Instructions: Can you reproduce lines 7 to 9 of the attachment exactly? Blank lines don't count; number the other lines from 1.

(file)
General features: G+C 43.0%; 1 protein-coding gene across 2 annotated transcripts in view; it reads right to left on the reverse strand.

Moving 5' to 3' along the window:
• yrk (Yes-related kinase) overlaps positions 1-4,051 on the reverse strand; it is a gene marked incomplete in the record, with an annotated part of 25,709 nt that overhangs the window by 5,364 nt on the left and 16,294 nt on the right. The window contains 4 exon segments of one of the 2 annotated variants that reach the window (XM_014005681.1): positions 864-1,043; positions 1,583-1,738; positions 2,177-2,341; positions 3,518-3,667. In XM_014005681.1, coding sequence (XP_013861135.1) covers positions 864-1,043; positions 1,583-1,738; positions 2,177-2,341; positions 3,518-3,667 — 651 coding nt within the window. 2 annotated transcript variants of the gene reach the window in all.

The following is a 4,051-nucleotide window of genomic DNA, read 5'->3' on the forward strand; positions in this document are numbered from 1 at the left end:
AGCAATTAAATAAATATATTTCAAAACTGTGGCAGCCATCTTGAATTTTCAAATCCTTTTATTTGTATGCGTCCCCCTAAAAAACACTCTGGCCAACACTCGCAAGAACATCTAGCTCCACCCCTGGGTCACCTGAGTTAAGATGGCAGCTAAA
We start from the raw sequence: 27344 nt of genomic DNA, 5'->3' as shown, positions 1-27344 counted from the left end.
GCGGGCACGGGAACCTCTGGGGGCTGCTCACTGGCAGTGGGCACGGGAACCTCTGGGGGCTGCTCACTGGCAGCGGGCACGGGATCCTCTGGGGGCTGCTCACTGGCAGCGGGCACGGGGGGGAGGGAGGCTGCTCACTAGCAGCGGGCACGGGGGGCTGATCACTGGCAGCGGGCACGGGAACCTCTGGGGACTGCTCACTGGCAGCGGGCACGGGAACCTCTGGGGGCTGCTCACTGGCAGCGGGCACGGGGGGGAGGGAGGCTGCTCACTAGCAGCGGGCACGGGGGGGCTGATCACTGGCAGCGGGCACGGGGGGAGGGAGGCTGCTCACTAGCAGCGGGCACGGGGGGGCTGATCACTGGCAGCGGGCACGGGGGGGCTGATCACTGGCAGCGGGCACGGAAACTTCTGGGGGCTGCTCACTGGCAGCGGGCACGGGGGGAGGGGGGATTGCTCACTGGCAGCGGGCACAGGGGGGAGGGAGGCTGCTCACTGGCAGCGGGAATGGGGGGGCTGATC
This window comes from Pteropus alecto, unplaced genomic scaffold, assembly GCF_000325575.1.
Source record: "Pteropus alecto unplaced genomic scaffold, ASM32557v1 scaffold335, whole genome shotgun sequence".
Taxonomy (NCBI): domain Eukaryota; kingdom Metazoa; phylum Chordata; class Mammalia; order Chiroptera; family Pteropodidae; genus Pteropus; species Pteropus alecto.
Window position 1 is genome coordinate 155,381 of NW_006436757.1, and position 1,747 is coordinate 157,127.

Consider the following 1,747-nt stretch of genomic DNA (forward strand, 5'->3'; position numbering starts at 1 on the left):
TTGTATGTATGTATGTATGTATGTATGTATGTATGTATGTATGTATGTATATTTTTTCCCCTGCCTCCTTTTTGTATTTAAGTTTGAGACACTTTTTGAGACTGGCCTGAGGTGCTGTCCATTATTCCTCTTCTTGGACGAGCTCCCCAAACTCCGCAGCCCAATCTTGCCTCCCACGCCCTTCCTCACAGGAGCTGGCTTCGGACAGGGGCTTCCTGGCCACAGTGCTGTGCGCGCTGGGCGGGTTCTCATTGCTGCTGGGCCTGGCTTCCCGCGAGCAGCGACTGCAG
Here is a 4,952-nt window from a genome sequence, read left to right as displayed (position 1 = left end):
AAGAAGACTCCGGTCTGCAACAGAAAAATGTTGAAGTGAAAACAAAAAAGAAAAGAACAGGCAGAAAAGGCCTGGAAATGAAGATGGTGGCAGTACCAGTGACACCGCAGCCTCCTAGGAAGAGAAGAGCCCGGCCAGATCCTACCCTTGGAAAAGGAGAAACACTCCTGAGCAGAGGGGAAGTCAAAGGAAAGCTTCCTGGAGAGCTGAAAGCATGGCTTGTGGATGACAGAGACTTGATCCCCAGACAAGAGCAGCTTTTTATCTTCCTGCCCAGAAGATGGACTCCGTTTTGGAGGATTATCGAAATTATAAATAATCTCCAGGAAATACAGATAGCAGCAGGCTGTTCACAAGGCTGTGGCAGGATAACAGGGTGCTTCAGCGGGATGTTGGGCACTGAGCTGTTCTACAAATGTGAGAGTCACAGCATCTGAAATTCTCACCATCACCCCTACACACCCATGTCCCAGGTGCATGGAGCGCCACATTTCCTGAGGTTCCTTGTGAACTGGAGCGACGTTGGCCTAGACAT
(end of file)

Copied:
GCGGGCACGGGAACCTCTGGGGGCTGCTCACTGGCAGTGGGCACGGGAACCTCTGGGGGCTGCTCACTGGCAGCGGGCACGGGATCCTCTGGGGGCTGCTCACTGGCAGCGGGCACGGGGGGGAGGGAGGCTGCTCACTAGCAGCGGGCACGGGGGGCTGATCACTGGCAGCGGGCACGGGAACCTCTGGGGACTGCTCACTGGCAGCGGGCACGGGAACCTCTGGGGGCTGCTCACTGGCAGCGGGCACGGGGGGGAGGGAGGCTGCTCACTAGCAGCGGGCACGGGGGGGCTGATCACTGGCAGCGGGCACGGGGGGAGGGAGGCTGCTCACTAGCAGCGGGCACGGGGGGGCTGATCACTGGCAGCGGGCACGGGGGGGCTGATCACTGGCAGCGGGCACGGAAACTTCTGGGGGCTGCTCACTGGCAGCGGGCACGGGGGGAGGGGGGATTGCTCACTGGCAGCGGGCACAGGGGGGAGGGAGGCTGCTCACTGGCAGCGGGAATGGGGGGGCTGATC
This window comes from Pteropus alecto, unplaced genomic scaffold, assembly GCF_000325575.1.
Source record: "Pteropus alecto unplaced genomic scaffold, ASM32557v1 scaffold335, whole genome shotgun sequence".